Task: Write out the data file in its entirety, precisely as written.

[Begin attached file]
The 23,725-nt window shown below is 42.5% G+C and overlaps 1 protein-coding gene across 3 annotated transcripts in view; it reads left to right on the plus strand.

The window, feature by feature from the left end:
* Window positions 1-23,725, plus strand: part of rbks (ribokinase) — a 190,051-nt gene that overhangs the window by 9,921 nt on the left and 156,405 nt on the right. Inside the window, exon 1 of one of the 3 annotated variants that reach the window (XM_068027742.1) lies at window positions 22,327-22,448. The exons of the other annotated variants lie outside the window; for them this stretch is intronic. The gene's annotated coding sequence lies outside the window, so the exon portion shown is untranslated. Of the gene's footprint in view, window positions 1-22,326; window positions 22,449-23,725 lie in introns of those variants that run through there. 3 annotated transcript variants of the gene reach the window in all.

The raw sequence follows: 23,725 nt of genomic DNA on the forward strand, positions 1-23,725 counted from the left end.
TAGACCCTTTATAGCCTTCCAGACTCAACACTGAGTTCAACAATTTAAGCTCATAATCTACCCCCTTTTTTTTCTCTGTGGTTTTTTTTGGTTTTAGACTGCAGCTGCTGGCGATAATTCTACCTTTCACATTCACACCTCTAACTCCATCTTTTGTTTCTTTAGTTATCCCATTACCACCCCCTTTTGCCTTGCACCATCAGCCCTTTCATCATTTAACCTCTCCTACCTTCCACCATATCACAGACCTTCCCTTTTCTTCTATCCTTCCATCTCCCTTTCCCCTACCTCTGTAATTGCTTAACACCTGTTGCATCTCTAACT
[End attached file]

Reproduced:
The 23,725-nt window shown below is 42.5% G+C and overlaps 1 protein-coding gene across 3 annotated transcripts in view; it reads left to right on the plus strand.

The window, feature by feature from the left end:
* Window positions 1-23,725, plus strand: part of rbks (ribokinase) — a 190,051-nt gene that overhangs the window by 9,921 nt on the left and 156,405 nt on the right. Inside the window, exon 1 of one of the 3 annotated variants that reach the window (XM_068027742.1) lies at window positions 22,327-22,448. The exons of the other annotated variants lie outside the window; for them this stretch is intronic. The gene's annotated coding sequence lies outside the window, so the exon portion shown is untranslated. Of the gene's footprint in view, window positions 1-22,326; window positions 22,449-23,725 lie in introns of those variants that run through there. 3 annotated transcript variants of the gene reach the window in all.

The raw sequence follows: 23,725 nt of genomic DNA on the forward strand, positions 1-23,725 counted from the left end.
TAGACCCTTTATAGCCTTCCAGACTCAACACTGAGTTCAACAATTTAAGCTCATAATCTACCCCCTTTTTTTTCTCTGTGGTTTTTTTTGGTTTTAGACTGCAGCTGCTGGCGATAATTCTACCTTTCACATTCACACCTCTAACTCCATCTTTTGTTTCTTTAGTTATCCCATTACCACCCCCTTTTGCCTTGCACCATCAGCCCTTTCATCATTTAACCTCTCCTACCTTCCACCATATCACAGACCTTCCCTTTTCTTCTATCCTTCCATCTCCCTTTCCCCTACCTCTGTAATTGCTTAACACCTGTTGCATCTCTAACT